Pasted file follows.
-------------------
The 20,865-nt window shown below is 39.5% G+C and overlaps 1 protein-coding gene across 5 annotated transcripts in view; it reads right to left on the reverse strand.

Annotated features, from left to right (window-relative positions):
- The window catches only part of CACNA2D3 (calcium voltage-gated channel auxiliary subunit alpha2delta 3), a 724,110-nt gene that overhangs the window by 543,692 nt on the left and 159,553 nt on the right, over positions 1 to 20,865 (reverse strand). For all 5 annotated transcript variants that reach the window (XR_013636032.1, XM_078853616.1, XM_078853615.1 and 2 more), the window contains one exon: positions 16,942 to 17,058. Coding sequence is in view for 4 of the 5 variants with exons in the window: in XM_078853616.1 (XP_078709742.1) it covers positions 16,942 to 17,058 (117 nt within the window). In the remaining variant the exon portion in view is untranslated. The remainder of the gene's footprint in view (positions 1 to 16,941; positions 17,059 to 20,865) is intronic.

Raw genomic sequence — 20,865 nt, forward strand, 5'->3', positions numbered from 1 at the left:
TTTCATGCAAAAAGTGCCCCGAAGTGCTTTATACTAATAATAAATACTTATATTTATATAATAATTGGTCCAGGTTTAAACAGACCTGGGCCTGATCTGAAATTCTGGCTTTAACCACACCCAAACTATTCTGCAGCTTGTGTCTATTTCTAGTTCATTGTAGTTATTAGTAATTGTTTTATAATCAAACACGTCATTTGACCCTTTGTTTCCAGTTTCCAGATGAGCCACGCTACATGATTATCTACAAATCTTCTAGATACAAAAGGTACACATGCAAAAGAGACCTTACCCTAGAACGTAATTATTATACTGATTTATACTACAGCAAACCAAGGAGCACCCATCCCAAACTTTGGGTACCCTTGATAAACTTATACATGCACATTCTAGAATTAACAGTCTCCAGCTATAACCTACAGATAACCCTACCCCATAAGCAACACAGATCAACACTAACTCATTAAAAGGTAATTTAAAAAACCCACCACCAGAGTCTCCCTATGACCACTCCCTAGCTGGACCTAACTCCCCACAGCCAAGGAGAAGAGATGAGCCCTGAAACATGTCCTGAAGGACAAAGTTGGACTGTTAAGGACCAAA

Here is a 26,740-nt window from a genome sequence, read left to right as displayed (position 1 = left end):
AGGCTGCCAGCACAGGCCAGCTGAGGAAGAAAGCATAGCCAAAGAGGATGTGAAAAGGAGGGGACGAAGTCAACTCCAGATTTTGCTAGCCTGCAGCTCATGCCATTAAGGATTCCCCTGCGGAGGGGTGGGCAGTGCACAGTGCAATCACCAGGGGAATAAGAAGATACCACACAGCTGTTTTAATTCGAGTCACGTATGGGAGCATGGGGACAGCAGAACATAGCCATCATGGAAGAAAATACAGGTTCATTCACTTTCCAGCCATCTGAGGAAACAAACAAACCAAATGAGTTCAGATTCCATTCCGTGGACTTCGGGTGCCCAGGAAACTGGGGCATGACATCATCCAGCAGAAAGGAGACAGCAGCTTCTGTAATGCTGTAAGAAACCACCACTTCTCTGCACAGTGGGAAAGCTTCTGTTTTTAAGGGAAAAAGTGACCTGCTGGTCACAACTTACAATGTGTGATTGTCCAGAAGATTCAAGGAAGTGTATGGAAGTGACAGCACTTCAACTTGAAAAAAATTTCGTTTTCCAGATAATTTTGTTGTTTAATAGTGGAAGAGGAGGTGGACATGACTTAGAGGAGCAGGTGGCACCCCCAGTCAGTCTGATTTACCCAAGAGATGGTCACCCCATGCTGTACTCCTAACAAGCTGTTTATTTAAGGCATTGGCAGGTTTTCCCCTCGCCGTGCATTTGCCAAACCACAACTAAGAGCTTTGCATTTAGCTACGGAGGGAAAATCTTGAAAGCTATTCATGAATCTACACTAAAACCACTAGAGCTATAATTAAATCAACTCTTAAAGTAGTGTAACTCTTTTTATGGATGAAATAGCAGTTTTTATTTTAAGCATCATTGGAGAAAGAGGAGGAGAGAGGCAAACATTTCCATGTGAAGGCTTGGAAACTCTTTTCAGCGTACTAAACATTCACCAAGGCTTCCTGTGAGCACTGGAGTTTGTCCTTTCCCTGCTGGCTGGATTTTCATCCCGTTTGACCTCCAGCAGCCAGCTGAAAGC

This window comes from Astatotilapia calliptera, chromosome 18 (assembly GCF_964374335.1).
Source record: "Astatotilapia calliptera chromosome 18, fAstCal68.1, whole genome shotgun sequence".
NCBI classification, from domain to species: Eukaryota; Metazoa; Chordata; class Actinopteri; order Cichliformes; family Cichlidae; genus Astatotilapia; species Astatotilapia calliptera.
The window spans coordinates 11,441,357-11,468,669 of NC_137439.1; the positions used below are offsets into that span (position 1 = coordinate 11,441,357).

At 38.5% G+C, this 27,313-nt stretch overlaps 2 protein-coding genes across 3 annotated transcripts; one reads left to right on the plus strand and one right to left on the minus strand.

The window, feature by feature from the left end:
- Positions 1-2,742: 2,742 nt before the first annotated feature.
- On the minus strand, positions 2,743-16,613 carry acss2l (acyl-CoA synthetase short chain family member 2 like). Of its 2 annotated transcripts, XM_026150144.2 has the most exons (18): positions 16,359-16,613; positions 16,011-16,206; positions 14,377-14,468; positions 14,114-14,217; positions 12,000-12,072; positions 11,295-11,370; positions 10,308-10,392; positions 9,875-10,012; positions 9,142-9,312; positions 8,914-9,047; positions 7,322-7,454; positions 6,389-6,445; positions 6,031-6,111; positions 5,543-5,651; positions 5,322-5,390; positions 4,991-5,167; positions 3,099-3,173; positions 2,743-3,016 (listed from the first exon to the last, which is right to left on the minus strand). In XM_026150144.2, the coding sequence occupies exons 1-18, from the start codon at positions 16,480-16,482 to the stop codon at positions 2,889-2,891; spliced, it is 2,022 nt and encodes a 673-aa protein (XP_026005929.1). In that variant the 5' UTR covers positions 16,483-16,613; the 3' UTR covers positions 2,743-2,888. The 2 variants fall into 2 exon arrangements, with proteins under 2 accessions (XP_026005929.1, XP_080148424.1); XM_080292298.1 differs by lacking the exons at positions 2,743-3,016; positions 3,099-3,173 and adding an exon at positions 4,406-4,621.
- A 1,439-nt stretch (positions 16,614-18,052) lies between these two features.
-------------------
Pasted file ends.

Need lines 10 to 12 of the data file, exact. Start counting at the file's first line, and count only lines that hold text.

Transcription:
NCBI classification, from domain to species: Eukaryota; Metazoa; Chordata; class Actinopteri; order Cichliformes; family Cichlidae; genus Astatotilapia; species Astatotilapia calliptera.
The window spans coordinates 11,441,357-11,468,669 of NC_137439.1; the positions used below are offsets into that span (position 1 = coordinate 11,441,357).

At 38.5% G+C, this 27,313-nt stretch overlaps 2 protein-coding genes across 3 annotated transcripts; one reads left to right on the plus strand and one right to left on the minus strand.